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Real Analysis Least Upper Bound Question

  • #1

Homework Statement



If S1, S2 are nonempty subsets of ℝ that are bounded from above, prove that

l.u.b. {x+y : x \in S1, y \in S2 } = l.u.b. S1 + l.u.b. S2

Homework Equations



Least Upper Bound Property

The Attempt at a Solution



Using the least upper bound property, let us suppose that a is an upper bound for S1 and b is an upper bound for S2, as they are both a set of real numbers. Then there exists an x in S1 s.t. x≤a and there exists a y in S2 s.t. y≤b. By adding them together, x+y≤a+b where a and b are the upper bounds for their respected set of real numbers. Thus, it is equal to l.u.b. S1 + l.u.b. S2

I think this is how it goes. I'm sorry if my proof is horrible; it has been a significant period of time since I've done proofs, as statistics and probability classes don't use proofs! Also, I can't get \in to work. Sorry about that!
 

Answers and Replies

  • #2
jbunniii
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Homework Statement



If S1, S2 are nonempty subsets of ℝ that are bounded from above, prove that

l.u.b. {x+y : x \in S1, y \in S2 } = l.u.b. S1 + l.u.b. S2

Homework Equations



Least Upper Bound Property

The Attempt at a Solution



Using the least upper bound property, let us suppose that a is an upper bound for S1 and b is an upper bound for S2, as they are both a set of real numbers. Then there exists an x in S1 s.t. x≤a and there exists a y in S2 s.t. y≤b. By adding them together, x+y≤a+b where a and b are the upper bounds for their respected set of real numbers. Thus, it is equal to l.u.b. S1 + l.u.b. S2

I think this is how it goes. I'm sorry if my proof is horrible; it has been a significant period of time since I've done proofs, as statistics and probability classes don't use proofs! Also, I can't get \in to work. Sorry about that!
All that you have shown thus far is that if [itex]x \in S_1[/itex] and [itex]y \in S_2[/itex], then [itex]x + y \leq lub(S_1) + lub(S_2)[/itex].

This implies that [itex]lub(x + y : x\in S_1, y\in S_2) \leq lub(S_1) + lub(S_2)[/itex].

However, you still have to prove the opposite inequality.
 
  • #3
Wait, sorry if I don't understand. Are you saying I have to prove the inequality when instead of it being ≤, I prove ≥?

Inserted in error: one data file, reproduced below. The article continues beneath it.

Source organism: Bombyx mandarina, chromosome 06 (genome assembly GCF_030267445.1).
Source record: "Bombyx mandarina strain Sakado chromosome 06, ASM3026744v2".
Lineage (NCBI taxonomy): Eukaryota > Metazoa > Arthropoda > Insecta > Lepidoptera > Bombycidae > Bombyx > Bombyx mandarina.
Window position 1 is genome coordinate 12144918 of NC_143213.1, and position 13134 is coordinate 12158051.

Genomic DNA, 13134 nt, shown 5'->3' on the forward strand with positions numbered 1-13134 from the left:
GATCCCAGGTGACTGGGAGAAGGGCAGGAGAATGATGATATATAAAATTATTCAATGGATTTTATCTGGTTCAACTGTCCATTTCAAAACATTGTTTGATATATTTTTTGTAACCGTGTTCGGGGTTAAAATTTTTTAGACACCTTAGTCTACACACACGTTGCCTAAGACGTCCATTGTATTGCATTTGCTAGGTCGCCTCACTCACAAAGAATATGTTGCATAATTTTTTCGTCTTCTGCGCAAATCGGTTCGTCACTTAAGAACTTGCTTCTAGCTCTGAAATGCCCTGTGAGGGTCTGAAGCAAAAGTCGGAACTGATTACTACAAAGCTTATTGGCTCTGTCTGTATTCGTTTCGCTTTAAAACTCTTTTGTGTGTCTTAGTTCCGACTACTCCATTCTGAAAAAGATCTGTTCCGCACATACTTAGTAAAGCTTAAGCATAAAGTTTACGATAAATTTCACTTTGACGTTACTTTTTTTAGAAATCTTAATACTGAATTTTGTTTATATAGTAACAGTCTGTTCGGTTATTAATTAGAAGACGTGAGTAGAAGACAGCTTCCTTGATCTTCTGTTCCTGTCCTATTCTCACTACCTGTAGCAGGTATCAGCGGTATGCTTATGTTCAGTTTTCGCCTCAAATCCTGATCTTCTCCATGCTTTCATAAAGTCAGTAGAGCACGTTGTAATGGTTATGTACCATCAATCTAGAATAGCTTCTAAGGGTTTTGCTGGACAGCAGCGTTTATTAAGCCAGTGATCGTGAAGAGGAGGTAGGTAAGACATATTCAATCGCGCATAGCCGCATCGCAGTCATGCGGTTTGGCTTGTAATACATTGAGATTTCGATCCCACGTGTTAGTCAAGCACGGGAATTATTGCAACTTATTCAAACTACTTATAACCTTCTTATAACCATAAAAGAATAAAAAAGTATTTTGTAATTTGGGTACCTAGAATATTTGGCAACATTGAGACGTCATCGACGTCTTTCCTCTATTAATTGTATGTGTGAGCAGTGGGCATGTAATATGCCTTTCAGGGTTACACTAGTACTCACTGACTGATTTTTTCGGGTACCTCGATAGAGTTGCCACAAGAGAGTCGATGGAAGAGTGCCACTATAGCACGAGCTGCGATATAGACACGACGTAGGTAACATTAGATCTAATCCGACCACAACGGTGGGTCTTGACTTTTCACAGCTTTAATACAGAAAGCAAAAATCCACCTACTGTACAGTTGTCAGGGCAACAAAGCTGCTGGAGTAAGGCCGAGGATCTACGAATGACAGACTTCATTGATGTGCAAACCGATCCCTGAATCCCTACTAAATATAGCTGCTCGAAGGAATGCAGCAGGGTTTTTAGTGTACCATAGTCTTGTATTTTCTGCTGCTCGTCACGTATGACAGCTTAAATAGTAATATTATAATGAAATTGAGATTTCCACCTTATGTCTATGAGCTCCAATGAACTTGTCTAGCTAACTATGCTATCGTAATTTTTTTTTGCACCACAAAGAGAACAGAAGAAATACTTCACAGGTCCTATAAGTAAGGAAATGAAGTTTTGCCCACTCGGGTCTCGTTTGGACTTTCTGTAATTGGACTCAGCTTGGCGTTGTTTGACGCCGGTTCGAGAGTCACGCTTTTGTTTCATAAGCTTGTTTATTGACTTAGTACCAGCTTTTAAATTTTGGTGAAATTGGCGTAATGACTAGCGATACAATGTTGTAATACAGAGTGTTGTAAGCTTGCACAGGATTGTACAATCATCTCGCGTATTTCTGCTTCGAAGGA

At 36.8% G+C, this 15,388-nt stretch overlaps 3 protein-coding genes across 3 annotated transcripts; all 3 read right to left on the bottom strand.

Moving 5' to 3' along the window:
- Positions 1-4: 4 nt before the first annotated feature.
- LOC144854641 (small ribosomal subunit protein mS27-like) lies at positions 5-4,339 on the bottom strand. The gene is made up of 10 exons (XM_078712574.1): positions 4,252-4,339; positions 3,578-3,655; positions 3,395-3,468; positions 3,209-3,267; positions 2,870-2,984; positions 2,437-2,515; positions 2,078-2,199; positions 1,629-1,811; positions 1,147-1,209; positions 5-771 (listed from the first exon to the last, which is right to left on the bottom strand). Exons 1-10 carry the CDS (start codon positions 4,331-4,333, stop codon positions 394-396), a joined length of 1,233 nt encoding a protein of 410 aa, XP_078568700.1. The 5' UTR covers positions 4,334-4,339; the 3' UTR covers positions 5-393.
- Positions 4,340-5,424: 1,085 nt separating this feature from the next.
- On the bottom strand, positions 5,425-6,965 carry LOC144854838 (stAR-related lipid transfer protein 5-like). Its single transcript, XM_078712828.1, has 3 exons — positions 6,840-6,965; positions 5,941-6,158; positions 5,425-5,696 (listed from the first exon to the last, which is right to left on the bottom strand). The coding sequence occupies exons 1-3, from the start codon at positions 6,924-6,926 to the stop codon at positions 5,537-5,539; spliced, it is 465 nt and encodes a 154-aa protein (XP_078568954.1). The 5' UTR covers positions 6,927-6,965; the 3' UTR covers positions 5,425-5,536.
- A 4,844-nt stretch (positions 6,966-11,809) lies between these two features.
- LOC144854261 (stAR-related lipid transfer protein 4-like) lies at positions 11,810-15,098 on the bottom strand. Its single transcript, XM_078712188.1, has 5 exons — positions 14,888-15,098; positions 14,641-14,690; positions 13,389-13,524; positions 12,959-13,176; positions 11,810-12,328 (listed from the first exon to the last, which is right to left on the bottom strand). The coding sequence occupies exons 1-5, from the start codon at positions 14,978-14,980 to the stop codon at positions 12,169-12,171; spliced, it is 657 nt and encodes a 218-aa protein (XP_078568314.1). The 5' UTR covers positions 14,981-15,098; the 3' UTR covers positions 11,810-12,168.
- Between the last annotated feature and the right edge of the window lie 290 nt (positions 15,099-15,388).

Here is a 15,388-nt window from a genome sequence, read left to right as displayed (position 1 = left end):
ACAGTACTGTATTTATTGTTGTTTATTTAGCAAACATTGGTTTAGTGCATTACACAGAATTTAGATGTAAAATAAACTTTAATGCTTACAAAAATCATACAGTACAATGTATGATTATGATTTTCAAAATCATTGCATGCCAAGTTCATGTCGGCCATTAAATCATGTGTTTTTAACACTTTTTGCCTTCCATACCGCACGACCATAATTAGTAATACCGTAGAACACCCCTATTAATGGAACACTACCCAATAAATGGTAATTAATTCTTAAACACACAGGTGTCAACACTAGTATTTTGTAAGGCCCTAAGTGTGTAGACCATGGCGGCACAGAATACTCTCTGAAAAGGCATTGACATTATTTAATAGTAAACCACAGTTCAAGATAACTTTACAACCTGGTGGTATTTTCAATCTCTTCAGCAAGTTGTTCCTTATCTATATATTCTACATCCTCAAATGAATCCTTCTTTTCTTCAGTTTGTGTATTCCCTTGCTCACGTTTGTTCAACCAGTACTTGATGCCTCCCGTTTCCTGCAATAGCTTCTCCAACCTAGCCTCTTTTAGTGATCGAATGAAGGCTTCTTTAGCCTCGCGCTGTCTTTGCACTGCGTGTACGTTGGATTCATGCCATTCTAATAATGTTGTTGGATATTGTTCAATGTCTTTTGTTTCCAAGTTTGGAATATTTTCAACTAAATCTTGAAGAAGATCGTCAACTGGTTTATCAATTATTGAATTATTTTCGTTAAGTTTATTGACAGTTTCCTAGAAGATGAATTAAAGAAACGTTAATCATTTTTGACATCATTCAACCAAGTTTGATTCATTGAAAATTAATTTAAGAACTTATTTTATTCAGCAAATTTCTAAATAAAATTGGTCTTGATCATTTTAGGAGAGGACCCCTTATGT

• #4
jbunniii
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Wait, sorry if I don't understand. Are you saying I have to prove the inequality when instead of it being ≤, I prove ≥?
Yes. If your goal is to prove that A = B, and you have only proved A <= B, then you also need to show that A >= B before you can conclude that A = B.
 
  • #5
...oh. WELL, excuse me while I think about this some more and get back to you. Haha.
 
  • #6
So let me get this straight. I now have to prove that x ≥ a in S1 and y ≥ b in S2. BUT, isn't that a contradiction? If you add them, you get x+y≥a+b, but if the elements of x, y in their respective sets are greater than the l.u.b., then a and b are not the l.u.b.

I don't quite understand. Perhaps you can guide me in the right direction. Much thanks.

-J
 
  • #7
jbunniii
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So let me get this straight. I now have to prove that x ≥ a in S1 and y ≥ b in S2. BUT, isn't that a contradiction? If you add them, you get x+y≥a+b, but if the elements of x, y in their respective sets are greater than the l.u.b., then a and b are not the l.u.b.

I don't quite understand. Perhaps you can guide me in the right direction. Much thanks.

-J
No, you have to show that [itex]lub(x + y : x \in S_1, y \in S_2) \geq lub(S_1) + lub(S_2)[/itex]

I'm going to introduce some shorthand so it's easier to type:

a = lub(S_1)
b = lub(S_2)
c = lub(x+y : x in S_1, y in S_2)

If there were specific elements x in S_1 and y in S_2 such that x + y >= a + b, then you'd be done, because x + y <= c. But there might not be such elements. In fact, if there were, then you would have x = a and y = b. Thus each of the two sets S_1 and S_2 would contain its supremum. This is not guaranteed.

However, if you let [itex]\epsilon > 0[/itex], can you find x in S_1 and y in S_2 such that [itex]x > a - \epsilon[/itex] and [itex]y > b - \epsilon[/itex]? i.e. you might not be able to find elements that achieve the upper bound, but can you get them arbitrarily close? If so, what can you do with that?
 
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